Tophill Low Nature Reserve – 06/09/12

Thursday saw me heading over to Tophill with my son, who was enjoying an extended holiday due to his school being closed. The main reason for visiting this site was the amount of time it would take to get round, therefore keeping him occupied, plus there is always something to see here. Common Darters Sympetrum striolatum were the most obvious species, with lesser numbers of Ruddy Darters Sympetrum sanguineum thrown in for good measure. Migrant Hawkers Aeshna mixta were easy to encounter, with several finding one hawthorn bush around the south-west side of ‘O’ Reservoir to settle on, to their liking. A female Southern Hawker Aeshna cyanea again posed well here for its photograph, and a few inquisitive males gave good views as they approached us closely. A single Brown Hawker Aeshna grandis kept alighting along the ‘O’ Res. ditch, but despite several attempts would not allow close approach. A few Common Blue Damselflies Enallagma cyathigerum were hanging on at the south end of the site.

Ruddy Darter - Sympetrum sanguineum

Ruddy Darter – Sympetrum sanguineum

Migrant Hawker - Aeshna mixta

Migrant Hawker – Aeshna mixta

Southern Hawker - Aeshna cyanea

Southern Hawker – Aeshna cyanea

There were more butterflies species on the wing than dragonflies, with Speckled Woods Pararge aegeria seen in profusion, probably the most I’ve ever encountered at one location. Peacocks Inachis io were more obvious with Small Tortoiseshells Aglais urticae showing a slight increase on my previous visit. This time there were some cracking Red Admirals Vanessa atalanta on show, compared to the rather worn individuals seen previously, the Buddleias near the car park being a big attraction for them. Elsewhere around the site Small Whites Pieris rapi were quite noticeable, though none were settling for any length of time. Common Blues Polyommatus icarus were present in small numbers, with a single Brown Argus Aricia agestis picked out near South Marsh West, along with a couple of Small Coppers Lycaena phlaeas. A single, rather worn Meadow Brown Maniola jurtina was still eking out an existence, its days surely now numbered.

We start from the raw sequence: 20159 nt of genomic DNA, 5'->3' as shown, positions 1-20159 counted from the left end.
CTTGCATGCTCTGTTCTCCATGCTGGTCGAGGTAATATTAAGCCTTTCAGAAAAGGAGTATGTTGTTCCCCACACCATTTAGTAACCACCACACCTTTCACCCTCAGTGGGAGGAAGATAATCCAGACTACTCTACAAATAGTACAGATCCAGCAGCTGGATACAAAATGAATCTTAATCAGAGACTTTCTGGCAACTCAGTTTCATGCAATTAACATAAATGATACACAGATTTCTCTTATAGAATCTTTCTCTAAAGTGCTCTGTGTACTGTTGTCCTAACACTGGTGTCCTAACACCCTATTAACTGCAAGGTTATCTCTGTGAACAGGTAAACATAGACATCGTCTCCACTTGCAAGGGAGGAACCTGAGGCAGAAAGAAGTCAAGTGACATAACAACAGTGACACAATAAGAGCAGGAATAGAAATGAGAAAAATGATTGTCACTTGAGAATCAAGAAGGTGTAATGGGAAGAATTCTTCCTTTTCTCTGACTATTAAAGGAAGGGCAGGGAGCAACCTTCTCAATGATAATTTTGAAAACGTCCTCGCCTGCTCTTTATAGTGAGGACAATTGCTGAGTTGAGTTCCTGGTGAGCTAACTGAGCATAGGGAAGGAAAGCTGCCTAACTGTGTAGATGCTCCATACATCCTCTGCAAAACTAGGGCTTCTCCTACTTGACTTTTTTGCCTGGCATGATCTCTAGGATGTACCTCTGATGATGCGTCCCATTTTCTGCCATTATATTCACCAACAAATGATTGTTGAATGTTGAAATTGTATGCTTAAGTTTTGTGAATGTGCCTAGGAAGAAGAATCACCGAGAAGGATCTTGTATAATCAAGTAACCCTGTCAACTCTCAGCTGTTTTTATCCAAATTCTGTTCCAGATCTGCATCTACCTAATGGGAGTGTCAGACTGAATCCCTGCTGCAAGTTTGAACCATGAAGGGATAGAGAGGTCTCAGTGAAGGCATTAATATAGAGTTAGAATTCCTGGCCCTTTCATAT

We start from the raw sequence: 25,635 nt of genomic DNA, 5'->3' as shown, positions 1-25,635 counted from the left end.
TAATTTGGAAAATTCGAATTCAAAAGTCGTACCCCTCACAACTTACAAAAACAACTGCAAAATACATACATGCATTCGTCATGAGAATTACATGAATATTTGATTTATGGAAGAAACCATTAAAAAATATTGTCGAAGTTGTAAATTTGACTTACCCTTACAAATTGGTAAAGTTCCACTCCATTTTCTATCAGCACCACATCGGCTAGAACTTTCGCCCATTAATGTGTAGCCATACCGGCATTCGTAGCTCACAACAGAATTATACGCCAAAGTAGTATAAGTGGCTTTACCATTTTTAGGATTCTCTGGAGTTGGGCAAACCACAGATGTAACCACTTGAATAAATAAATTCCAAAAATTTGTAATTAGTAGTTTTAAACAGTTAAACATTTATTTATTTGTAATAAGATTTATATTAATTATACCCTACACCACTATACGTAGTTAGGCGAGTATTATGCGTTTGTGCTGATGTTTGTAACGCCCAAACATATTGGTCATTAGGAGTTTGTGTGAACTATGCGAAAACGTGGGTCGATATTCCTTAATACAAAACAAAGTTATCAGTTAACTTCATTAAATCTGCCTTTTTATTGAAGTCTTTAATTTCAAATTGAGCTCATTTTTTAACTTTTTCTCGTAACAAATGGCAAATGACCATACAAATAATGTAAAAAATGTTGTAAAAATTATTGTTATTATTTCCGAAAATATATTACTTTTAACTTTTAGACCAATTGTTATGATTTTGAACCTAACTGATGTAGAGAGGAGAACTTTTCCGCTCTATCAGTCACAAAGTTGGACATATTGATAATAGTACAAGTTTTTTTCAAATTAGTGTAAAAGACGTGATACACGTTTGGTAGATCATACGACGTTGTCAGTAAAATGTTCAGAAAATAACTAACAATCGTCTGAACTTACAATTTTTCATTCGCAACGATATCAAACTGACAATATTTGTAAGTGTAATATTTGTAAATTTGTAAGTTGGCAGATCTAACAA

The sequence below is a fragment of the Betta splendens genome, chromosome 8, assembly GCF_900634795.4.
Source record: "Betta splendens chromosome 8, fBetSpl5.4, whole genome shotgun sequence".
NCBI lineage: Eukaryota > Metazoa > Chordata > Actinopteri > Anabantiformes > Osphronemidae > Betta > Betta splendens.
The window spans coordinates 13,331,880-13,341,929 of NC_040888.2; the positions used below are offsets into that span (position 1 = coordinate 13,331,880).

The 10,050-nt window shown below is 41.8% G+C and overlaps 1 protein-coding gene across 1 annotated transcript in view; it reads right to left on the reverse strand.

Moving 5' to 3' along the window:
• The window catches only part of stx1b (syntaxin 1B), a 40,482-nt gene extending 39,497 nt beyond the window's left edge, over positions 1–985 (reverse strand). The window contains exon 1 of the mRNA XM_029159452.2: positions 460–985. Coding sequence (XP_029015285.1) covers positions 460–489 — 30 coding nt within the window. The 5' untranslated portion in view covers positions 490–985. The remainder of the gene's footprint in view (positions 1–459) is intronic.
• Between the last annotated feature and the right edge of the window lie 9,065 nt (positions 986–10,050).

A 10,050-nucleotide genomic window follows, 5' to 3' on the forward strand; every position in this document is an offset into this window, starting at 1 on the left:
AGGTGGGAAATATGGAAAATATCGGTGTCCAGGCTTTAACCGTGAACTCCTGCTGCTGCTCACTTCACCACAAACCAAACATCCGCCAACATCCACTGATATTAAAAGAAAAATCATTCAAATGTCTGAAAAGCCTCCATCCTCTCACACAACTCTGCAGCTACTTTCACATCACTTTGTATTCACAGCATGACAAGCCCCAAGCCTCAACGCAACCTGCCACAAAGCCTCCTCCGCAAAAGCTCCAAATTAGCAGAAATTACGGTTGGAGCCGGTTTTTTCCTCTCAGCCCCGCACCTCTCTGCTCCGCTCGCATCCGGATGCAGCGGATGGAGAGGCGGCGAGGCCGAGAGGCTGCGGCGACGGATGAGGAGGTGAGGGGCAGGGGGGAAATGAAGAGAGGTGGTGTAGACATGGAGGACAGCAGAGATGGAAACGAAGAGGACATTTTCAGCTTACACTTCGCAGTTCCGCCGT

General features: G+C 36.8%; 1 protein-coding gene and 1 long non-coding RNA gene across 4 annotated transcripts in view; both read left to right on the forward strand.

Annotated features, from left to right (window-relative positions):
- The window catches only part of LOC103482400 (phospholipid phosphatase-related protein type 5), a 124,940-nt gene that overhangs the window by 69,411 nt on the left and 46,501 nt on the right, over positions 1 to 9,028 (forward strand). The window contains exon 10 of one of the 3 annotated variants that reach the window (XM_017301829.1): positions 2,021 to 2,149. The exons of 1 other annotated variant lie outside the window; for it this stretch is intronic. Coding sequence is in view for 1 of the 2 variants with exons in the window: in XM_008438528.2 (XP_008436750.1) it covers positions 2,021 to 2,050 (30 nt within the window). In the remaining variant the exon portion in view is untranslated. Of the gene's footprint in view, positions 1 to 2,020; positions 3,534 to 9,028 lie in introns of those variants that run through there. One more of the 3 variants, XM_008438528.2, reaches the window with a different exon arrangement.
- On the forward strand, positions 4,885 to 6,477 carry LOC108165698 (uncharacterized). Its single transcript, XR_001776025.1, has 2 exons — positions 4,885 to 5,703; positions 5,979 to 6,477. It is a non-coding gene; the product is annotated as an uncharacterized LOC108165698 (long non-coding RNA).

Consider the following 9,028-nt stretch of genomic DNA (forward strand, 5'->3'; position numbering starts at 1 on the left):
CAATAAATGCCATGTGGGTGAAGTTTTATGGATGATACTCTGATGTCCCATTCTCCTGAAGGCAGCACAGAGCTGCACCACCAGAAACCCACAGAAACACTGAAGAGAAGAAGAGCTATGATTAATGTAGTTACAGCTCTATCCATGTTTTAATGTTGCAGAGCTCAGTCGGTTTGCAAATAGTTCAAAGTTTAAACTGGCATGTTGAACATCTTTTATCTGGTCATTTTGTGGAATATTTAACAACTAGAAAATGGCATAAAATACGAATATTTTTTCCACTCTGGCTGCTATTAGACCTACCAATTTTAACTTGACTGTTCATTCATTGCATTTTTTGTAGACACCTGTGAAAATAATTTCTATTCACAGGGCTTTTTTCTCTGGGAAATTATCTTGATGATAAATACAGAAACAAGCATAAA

Speckled Wood - Pararge aegeria

Speckled Wood – Pararge aegeria

Peacock - Inachis io

Peacock – Inachis io

Small Tortoiseshell - Aglais urticae

Small Tortoiseshell – Aglais urticae

Red Admiral - Vanessa atalanta

Red Admiral – Vanessa atalanta

Brown Argus - Aricia agestis

Brown Argus – Aricia agestis

Meadow Brown - Maniola jurtina

Meadow Brown – Maniola jurtina